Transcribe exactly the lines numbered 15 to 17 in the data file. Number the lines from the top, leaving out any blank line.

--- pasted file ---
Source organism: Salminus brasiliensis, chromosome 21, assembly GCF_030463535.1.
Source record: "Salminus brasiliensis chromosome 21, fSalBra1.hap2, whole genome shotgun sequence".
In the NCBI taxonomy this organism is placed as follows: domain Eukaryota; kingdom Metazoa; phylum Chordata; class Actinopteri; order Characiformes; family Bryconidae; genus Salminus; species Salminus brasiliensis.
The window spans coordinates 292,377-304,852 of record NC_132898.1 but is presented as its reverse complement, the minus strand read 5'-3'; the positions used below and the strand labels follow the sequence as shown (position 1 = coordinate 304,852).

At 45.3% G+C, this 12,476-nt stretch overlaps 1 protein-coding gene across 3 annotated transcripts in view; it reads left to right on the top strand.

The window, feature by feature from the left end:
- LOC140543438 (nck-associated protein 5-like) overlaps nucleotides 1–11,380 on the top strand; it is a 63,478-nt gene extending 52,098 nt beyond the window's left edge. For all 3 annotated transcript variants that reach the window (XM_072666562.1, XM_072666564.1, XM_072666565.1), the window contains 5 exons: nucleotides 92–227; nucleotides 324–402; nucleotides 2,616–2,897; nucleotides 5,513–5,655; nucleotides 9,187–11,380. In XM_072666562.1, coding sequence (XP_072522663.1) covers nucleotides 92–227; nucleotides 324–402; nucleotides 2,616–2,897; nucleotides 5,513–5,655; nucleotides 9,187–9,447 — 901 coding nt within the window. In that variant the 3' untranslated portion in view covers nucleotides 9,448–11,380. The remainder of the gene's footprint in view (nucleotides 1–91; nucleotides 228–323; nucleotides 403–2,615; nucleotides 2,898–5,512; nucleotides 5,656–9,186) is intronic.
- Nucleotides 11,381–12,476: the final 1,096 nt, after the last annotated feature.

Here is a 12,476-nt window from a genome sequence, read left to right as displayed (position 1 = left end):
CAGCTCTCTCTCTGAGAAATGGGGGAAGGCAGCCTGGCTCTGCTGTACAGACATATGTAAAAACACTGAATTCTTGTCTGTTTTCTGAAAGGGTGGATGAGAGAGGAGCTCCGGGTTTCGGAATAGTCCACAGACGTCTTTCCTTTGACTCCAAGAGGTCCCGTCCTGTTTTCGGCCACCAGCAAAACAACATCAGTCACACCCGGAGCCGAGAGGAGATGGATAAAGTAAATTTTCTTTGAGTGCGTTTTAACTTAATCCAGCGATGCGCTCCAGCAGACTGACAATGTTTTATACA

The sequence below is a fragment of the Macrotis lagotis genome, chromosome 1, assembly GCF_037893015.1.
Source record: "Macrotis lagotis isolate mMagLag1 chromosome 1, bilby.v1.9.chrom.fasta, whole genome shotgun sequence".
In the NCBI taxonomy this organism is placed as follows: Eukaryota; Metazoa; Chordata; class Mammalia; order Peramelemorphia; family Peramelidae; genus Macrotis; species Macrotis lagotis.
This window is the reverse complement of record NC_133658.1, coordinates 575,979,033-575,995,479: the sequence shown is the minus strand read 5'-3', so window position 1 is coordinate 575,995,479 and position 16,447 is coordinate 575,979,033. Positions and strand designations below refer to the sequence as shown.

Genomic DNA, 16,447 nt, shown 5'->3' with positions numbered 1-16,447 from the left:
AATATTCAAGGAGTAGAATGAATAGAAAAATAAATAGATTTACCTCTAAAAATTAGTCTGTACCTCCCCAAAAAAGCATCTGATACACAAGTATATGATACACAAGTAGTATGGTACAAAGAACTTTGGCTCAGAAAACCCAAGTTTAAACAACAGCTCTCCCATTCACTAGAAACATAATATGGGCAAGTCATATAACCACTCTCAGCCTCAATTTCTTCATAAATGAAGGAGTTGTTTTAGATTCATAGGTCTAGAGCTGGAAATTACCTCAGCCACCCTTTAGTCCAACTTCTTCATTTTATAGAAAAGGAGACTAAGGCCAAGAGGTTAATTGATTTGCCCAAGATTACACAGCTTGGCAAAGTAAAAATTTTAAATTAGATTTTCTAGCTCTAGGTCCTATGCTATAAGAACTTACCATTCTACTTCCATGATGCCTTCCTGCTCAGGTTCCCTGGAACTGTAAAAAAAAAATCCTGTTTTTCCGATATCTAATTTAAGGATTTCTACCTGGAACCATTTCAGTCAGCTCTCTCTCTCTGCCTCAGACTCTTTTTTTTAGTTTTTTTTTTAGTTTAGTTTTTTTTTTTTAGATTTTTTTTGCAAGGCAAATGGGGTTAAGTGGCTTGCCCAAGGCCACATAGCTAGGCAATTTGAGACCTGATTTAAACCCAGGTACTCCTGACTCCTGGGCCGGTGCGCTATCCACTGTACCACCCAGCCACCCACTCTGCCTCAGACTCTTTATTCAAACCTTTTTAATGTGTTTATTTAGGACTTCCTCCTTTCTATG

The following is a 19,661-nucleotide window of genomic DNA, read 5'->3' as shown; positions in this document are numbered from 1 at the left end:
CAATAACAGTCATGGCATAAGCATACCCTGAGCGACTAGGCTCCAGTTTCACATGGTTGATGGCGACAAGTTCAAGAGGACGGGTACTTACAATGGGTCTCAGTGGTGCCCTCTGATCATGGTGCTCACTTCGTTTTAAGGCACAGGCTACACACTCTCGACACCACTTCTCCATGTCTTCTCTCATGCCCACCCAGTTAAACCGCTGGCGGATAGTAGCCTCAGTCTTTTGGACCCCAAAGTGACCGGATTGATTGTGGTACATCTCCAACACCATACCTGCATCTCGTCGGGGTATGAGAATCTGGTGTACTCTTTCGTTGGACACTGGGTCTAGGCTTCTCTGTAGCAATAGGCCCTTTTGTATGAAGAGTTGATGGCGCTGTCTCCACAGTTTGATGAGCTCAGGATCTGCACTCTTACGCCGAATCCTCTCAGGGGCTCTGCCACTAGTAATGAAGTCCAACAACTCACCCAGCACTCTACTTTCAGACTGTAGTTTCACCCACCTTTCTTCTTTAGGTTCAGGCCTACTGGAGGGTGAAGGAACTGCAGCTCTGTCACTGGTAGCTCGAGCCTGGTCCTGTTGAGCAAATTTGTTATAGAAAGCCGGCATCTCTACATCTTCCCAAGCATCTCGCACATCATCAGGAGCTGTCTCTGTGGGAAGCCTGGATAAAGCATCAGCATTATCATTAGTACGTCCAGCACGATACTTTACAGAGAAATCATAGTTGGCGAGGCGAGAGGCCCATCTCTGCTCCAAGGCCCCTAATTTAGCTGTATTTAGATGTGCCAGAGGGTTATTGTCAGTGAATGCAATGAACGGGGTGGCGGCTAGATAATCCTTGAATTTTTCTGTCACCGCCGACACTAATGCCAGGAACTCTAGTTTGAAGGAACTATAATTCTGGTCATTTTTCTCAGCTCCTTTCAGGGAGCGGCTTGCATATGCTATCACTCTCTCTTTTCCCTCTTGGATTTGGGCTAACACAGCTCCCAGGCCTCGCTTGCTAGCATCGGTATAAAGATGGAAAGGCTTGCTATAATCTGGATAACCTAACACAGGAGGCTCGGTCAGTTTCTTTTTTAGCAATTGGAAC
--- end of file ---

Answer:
Genomic DNA, 16,447 nt, shown 5'->3' with positions numbered 1-16,447 from the left:
AATATTCAAGGAGTAGAATGAATAGAAAAATAAATAGATTTACCTCTAAAAATTAGTCTGTACCTCCCCAAAAAAGCATCTGATACACAAGTATATGATACACAAGTAGTATGGTACAAAGAACTTTGGCTCAGAAAACCCAAGTTTAAACAACAGCTCTCCCATTCACTAGAAACATAATATGGGCAAGTCATATAACCACTCTCAGCCTCAATTTCTTCATAAATGAAGGAGTTGTTTTAGATTCATAGGTCTAGAGCTGGAAATTACCTCAGCCACCCTTTAGTCCAACTTCTTCATTTTATAGAAAAGGAGACTAAGGCCAAGAGGTTAATTGATTTGCCCAAGATTACACAGCTTGGCAAAGTAAAAATTTTAAATTAGATTTTCTAGCTCTAGGTCCTATGCTATAAGAACTTACCATTCTACTTCCATGATGCCTTCCTGCTCAGGTTCCCTGGAACTGTAAAAAAAAAATCCTGTTTTTCCGATATCTAATTTAAGGATTTCTACCTGGAACCATTTCAGTCAGCTCTCTCTCTCTGCCTCAGACTCTTTTTTTTAGTTTTTTTTTTAGTTTAGTTTTTTTTTTTTAGATTTTTTTTGCAAGGCAAATGGGGTTAAGTGGCTTGCCCAAGGCCACATAGCTAGGCAATTTGAGACCTGATTTAAACCCAGGTACTCCTGACTCCTGGGCCGGTGCGCTATCCACTGTACCACCCAGCCACCCACTCTGCCTCAGACTCTTTATTCAAACCTTTTTAATGTGTTTATTTAGGACTTCCTCCTTTCTATG

The following is a 19,661-nucleotide window of genomic DNA, read 5'->3' as shown; positions in this document are numbered from 1 at the left end: